One straightforward way to sustain timber yields is to lower the frequency of timber harvests (Sist et al. 2003). At least if no silvicultural treatments are applied to increase tree growth rates, cutting cycles would generally need to be lengthened to 50–100 years for full recovery of timber stocks (Kammesheidt et al. 2001; Brienen & Zuidema 2007). Both the carbon and biodiversity benefits of reduced frequencies of disturbance would likely be substantial, but with any positive discount rate, the financial costs of such delays can be large. Unfortunately, although often not noticed or reported, the trend is more often in the opposite direction toward premature reentry logging, which makes financial sense but is detrimental to future timber yields, carbon stocks, and biodiversity.

Reduced harvest intensities would help sustain timber harvests, retain carbon, and maintain preintervention forest structure and composition, but not without financial and other costs. Intensities can be lowered by capping harvest volumes, increasing the minimum allowable diameters, or increasing the minimum distances between harvested trees. Of course reducing harvest intensities will impede regeneration of the light-demanding trees species that dominate the tropical timber trade (Fredericksen & Putz 2003). Alternatively, low landscape-level logging intensities can be secured by allowing high logging intensities in some stands to promote regeneration of light-demanding species, but with corresponding increases in areas set aside from logging. In any case, we support the protection of very large trees because of their disproportionately large contributions of food, seeds, and habitat (Sist et al. 2003). Though at first sight this appears to sacrifice major timber revenues, many huge trees are hollow or harbor heartrots, and can be difficult to fell and process.

Future timber yields, carbon stocks and recovery rates, and biodiversity retention all increase if collateral damage during harvesting is reduced. Guidelines for reduced-impact logging (RIL) have been available for several decades and such measures are included in the criteria used by most forest certification schemes (Putz et al. 2008a). When these practices are properly implemented, damage to remaining trees and soils are substantially reduced (Putz et al. 2008b). Use of RIL practices also reduces carbon emissions, but supporting data are scarce and difficult to interpret because of differences in logging intensities (Table S3). In regard to the likely biodiversity benefits of RIL, the sole publication we found (Davis 2000) supports this expectation.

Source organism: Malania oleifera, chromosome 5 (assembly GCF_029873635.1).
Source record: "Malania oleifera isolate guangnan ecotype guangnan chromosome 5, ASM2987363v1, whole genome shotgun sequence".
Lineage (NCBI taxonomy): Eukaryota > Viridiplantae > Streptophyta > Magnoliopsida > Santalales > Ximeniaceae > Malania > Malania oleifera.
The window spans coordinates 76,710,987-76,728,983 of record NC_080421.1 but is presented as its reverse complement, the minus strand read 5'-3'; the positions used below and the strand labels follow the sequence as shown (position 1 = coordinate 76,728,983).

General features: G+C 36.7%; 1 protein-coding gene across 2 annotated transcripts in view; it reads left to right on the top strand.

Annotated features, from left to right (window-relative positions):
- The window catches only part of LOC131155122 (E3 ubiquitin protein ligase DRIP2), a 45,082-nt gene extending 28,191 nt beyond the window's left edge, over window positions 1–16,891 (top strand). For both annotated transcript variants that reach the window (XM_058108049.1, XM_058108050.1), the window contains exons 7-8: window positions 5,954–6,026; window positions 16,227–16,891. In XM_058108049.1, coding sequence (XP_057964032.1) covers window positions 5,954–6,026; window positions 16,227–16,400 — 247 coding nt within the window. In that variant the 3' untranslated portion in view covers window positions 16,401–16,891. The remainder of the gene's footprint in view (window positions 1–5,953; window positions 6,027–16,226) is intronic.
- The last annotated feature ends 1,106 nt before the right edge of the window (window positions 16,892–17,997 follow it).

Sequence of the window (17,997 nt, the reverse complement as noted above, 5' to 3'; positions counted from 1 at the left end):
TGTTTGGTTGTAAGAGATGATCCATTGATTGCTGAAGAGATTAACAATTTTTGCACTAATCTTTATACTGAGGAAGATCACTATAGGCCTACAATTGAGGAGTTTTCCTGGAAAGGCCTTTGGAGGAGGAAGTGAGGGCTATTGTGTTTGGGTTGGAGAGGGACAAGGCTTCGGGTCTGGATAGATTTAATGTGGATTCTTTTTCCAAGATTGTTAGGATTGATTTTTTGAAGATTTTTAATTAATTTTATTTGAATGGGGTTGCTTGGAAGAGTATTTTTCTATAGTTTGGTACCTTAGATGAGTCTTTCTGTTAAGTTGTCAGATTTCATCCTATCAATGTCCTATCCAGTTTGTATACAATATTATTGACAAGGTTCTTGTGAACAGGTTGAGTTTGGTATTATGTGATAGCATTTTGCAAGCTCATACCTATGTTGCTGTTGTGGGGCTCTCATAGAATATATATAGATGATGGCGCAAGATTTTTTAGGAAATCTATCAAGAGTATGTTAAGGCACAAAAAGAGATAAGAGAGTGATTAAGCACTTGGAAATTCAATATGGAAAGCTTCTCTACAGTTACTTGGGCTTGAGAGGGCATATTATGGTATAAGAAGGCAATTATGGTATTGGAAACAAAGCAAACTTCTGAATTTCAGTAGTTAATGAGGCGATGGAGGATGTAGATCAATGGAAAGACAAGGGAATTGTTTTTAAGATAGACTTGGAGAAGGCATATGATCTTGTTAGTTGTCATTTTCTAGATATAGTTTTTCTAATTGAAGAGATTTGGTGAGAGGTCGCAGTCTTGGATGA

After timber extraction, future timber yields and carbon stock recovery can be enhanced by silvicultural treatments. As has been long known (e.g., Wyatt-Smith et al. 1964) and confirmed recently (Villegas et al. 2009), freeing future crop trees from vines and other competitors can increase their growth rates substantially. Given that most of the carbon in tropical forests is in the boles of large trees, these timber volume benefits translate directly into carbon benefits. In regard to biodiversity, even intensive restoration interventions applied in forests severely degraded by very intensive uncontrolled logging reportedly result in few deleterious impacts (Edwards et al. 2009; Ansell et al. 2011). Overall, we need to be aware of the tradeoffs involved in trying to maximize timber yields, carbon storage, and biodiversity retention.

Improved prospects for sustainable forest management

Although tropical forest management practices have improved (Blaser et al. 2011), past efforts at reforming tropical forestry fell short of their objectives basically because management for long-term timber production is seldom the most lucrative land-use option (Rice et al. 1997). Instead, the most financially profitable option is to extract all the profit-generating timber as rapidly as possible and then either abandon the area or convert it to soybean fields, oil palm or pulpwood plantations, or cattle ranches (Pearce et al. 2002; Fisher et al. 2011b; Ruslandi et al. 2011; Persson 2012). Even in production forests, requirements to leave marketable trees standing or to delay their harvest incur major opportunity costs and are unlikely to be accepted without sufficient incentives coupled with adequate enforcement (Palmer & Bulkan 2010).

With their high biodiversity, carbon, and other environmental values, well-managed tropical forests represent a “middle way” between deforestation and total forest protection. Once environmentalists, civil society, governments, and markets recognize the many benefits of responsible tropical forest management and it is more widely incorporated into diverse portfolios of conservation strategies, the four complementary political, economic, environmental, and social initiatives mentioned below should be marshaled to promote improvements. These initiatives have natural synergies that need to be explored to enhance biodiversity protection, climate mitigation, timber supplies, and rural livelihoods.